The most common signs include a missed period, severe abdominal pain down one side and vaginal bleeding. Some may experience blood clots as part of this bleeding. You must seek urgent medical care if you suspect an ectopic pregnancy.
If you pass large blood clots that appear to have a slightly gritty appearance with more lumps than usual, it could be the sign of a miscarriage- especially if accompanied by abdominal cramps, very dark and sudden bleeding.
Seek medical care straight away if you think you may be having a miscarriage.
As you transition towards the menopause and your body begins to produce less oestrogen, you may notice lots of changes to your cycle. Some will experience lighter periods as a result, and often many cycles will pass without a period at all. Other cycles might bring heavy and painful periods, and lots of people can experience blood clots as a result.
This is all quite normal, but erratic periods can be annoying and painful too. If you find that heavy bleeding is interfering with your daily tasks, speak to your doctor to see if there are any remedies or treatments you can try to ease the symptoms.
Is it normal to have period clots?
For loss of us, period blood clots are totally normal- just part and parcel of our menstrual cycle. But not many of us really talk about whether or not we get period clots, or what they look like- and this only leaves more of us in the dark, ashamed and embarrassed. We end up feeling like we're the only ones having this experience... when really, we're all going through the same thing!
Here at WUKA, we believe that period clots are just another conversation that needs to be normalised- and that's why we were so thrilled to launch our TV ad recently- featuring RED period blood, with CLOTS. Gasp! The response we've had to the ad has been overwhelming. So many of you have told us that seeing period blood on TV is empowering, and having clots right there on the screen helps to make you feel less alone. It does happen, it can be a normal part of your cycle, and it's nothing to be ashamed of.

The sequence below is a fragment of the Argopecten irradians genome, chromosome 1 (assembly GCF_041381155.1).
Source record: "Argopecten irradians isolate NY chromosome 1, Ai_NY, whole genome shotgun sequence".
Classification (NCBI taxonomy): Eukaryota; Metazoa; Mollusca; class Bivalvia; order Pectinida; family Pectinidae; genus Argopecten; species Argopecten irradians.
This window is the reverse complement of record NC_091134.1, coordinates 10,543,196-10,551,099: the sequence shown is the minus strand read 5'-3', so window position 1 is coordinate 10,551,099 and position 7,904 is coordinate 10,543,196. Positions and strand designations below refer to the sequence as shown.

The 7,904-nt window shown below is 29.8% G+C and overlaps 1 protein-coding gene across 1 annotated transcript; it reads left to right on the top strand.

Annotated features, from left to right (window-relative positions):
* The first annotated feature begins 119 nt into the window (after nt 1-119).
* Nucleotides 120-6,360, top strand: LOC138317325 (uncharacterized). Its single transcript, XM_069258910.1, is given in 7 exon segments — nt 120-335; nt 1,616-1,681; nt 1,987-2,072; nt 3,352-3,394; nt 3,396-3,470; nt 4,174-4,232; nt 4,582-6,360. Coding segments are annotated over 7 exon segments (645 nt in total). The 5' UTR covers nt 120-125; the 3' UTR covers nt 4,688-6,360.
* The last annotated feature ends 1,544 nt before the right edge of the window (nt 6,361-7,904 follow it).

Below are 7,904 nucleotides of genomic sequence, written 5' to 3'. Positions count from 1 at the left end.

We spoke to WUKA Period Health Expert and Senior Consultant ObGyn, Dr Nitu Bajekal, who told us,
“Doctors agree that a woman’s perception of her period is often more important than a medical diagnosis.
The reality is that many women have heavy periods, including blood clots, which can affect quality of life and daily activities. They are even more common post-partum, where you can pass clots of various sizes."
If you track your period, you’ll know what’s normal for you, and you’ll be able to spot changes quickly. If you are concerned though, its always a good idea to speak to your doctor just in case.
When to see the doctor
If your period is suddenly very heavy and painful, there could be any number of reasons why. And if you notice blood clots more frequently, or larger in size there could be something going on that needs investigating.
Your period is unique to you, so try not to compare it to anyone else. Look for signs that something has changed from your normal. As a general rule, speak to your doctor if you notice:
- Your period is lasting longer than normal, more than 7 days
- Your period is much heavier than normal
- You’re passing clots bigger than a 10p coin
- You need to change period protection more often than usual, or even double up
- You’re bleeding during and/ or after sex
- You’re passing clots that are greyish in colour
What does blood clots in my period mean?
For most, blood clots are a normal part of period blood flow. If you track your cycle and you know what’s normal for you, it’s easier to spot the signs when something isn’t right. Sometimes clots can be a sign of a condition or that something else is going on, so keep a track of your usual symptoms too.
If you notice much heavier bleeding with clots, or clots that are larger than a 10p coin, speak to your doctor to find out what could be going on.
What do period blood clots look like?
Period blood clots are usually thick, stringy lumps of blood, dark red in colour. The heavier your period, the darker they can be.
When should I be concerned about period blood clots?
If you notice other symptoms such as sudden, heavy bleeding, fever or intense abdominal pain you should call a doctor straight away. It’s also a good idea to seek advice if you pass clots that are bigger than a 10p piece.